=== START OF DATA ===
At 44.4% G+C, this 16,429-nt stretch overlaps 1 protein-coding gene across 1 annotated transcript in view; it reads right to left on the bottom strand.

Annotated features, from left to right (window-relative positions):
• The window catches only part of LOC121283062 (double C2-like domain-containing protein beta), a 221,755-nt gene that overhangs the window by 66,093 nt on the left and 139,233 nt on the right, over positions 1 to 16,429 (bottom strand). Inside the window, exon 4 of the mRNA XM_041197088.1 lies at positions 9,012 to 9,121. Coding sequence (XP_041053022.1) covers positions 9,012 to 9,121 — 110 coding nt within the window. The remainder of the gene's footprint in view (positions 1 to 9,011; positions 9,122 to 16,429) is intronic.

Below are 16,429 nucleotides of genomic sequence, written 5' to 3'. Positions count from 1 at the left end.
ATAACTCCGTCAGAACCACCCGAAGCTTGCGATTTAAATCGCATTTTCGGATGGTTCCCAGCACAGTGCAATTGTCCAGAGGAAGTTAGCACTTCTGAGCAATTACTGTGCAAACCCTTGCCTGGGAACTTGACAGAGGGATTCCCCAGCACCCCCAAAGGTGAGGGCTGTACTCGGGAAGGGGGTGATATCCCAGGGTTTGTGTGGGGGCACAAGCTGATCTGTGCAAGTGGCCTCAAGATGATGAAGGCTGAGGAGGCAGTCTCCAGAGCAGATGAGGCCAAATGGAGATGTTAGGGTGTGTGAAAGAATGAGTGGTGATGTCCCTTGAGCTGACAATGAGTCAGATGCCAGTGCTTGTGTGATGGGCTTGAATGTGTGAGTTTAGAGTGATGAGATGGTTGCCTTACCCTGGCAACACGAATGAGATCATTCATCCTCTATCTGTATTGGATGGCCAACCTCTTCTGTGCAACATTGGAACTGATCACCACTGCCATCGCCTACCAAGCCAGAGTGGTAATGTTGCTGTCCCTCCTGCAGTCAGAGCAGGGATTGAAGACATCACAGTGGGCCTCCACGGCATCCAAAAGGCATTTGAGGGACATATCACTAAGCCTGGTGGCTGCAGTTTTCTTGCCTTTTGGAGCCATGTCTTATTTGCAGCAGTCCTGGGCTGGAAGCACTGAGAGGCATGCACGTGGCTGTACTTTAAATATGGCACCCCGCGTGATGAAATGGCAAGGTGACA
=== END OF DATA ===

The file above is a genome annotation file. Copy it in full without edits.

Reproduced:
At 44.4% G+C, this 16,429-nt stretch overlaps 1 protein-coding gene across 1 annotated transcript in view; it reads right to left on the bottom strand.

Annotated features, from left to right (window-relative positions):
• The window catches only part of LOC121283062 (double C2-like domain-containing protein beta), a 221,755-nt gene that overhangs the window by 66,093 nt on the left and 139,233 nt on the right, over positions 1 to 16,429 (bottom strand). Inside the window, exon 4 of the mRNA XM_041197088.1 lies at positions 9,012 to 9,121. Coding sequence (XP_041053022.1) covers positions 9,012 to 9,121 — 110 coding nt within the window. The remainder of the gene's footprint in view (positions 1 to 9,011; positions 9,122 to 16,429) is intronic.

Below are 16,429 nucleotides of genomic sequence, written 5' to 3'. Positions count from 1 at the left end.
ATAACTCCGTCAGAACCACCCGAAGCTTGCGATTTAAATCGCATTTTCGGATGGTTCCCAGCACAGTGCAATTGTCCAGAGGAAGTTAGCACTTCTGAGCAATTACTGTGCAAACCCTTGCCTGGGAACTTGACAGAGGGATTCCCCAGCACCCCCAAAGGTGAGGGCTGTACTCGGGAAGGGGGTGATATCCCAGGGTTTGTGTGGGGGCACAAGCTGATCTGTGCAAGTGGCCTCAAGATGATGAAGGCTGAGGAGGCAGTCTCCAGAGCAGATGAGGCCAAATGGAGATGTTAGGGTGTGTGAAAGAATGAGTGGTGATGTCCCTTGAGCTGACAATGAGTCAGATGCCAGTGCTTGTGTGATGGGCTTGAATGTGTGAGTTTAGAGTGATGAGATGGTTGCCTTACCCTGGCAACACGAATGAGATCATTCATCCTCTATCTGTATTGGATGGCCAACCTCTTCTGTGCAACATTGGAACTGATCACCACTGCCATCGCCTACCAAGCCAGAGTGGTAATGTTGCTGTCCCTCCTGCAGTCAGAGCAGGGATTGAAGACATCACAGTGGGCCTCCACGGCATCCAAAAGGCATTTGAGGGACATATCACTAAGCCTGGTGGCTGCAGTTTTCTTGCCTTTTGGAGCCATGTCTTATTTGCAGCAGTCCTGGGCTGGAAGCACTGAGAGGCATGCACGTGGCTGTACTTTAAATATGGCACCCCGCGTGATGAAATGGCAAGGTGACA